Read literally, the right to vote requires that every citizen have the opportunity to cast a ballot in every election. However, election laws have contained a number of qualifications, most commonly restricting the right to vote to those over a certain age, denying the vote to prison inmates and those in psychiatric institutions, to judges, and to citizens not resident in Canada. Historically, the vote was denied to women, Asians, Indians, and others. In addition, many laws require citizens to have been resident within a territory for a specified period, often several months, before they are eligible to vote.
Section 3 of the Charter provides a right for citizens to vote in federal and provincial elections only. Lower courts have interpreted sec-
tion 3 not to apply to the vote at the municipal or school board level.2
The Supreme Court has also decided that the right to vote in section 3 of the Charter does not apply to referenda. During the 1992 referendum on constitutional amendments known as the Charlottetown Accord, the Court was asked to determine the validity of a residency requirement. Simultaneous referenda were held in all provinces and territories. In Quebec, the referendum was held under provincial legislation, which required six months’ residence in the province. In all other parts of Canada, the referenda took place under federal legislation. Graham Haig, having recently moved to Quebec from Ontario, was disqualified under the Quebec legislation because he did not meet the provincial residency requirement. He could not qualify under federal legislation, which required residence in a polling division in the federal referendum area. Haig challenged the failure to include him under the federal election legislation, but his claim was dismissed on the ground that section 3 applied only to federal and provincial elections and did not guarantee the right to vote in a referendum.3Generally, residency requirements have been found to be reasonable limits on voting rights justifiable under section 1 of the Charter, in light of the widespread use of territorial representation in the Canadian system of government. As most representatives are elected in a geographically determined riding or constituency, a residency requirement ensures that only individuals with substantial ties to a locality have a right to select its representative. A period of residency also contributes to the voter’s knowledge of the issues affecting that community. As well, residency requirements protect the integrity of the election process by preventing individuals from coming into the riding temporarily to disrupt voting patterns.4Section 3 has also been invoked in election recount cases. The Court has taken a "substantive approach"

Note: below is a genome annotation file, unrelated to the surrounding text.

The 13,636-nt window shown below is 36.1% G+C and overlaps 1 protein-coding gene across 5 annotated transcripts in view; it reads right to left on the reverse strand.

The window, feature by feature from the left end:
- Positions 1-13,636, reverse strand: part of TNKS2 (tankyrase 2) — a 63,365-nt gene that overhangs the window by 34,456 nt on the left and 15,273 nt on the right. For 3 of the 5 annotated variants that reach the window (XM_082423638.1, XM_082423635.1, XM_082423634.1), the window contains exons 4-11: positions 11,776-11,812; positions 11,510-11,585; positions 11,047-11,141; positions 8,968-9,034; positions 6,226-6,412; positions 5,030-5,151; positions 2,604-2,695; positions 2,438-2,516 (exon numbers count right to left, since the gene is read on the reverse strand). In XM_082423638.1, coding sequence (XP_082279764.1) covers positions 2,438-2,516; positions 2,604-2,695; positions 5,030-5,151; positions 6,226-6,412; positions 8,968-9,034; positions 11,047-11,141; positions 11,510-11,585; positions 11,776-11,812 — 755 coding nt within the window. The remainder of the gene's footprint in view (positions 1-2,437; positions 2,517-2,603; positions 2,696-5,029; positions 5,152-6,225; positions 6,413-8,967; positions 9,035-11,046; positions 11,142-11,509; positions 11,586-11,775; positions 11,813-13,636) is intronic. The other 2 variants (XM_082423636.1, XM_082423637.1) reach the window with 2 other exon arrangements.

to determining whether a new election should be ordered as a result of voting irregularity on the basis that such an approach best reflects the purpose of the right to vote.5Some voter qualifications are linked to the concept of competency. For example, the requirement that a voter be eighteen years of age rests on the assumption that a certain age is a standard for measuring maturity and responsibility. Formerly, judges were disqualified from voting in order to preserve the appearance of...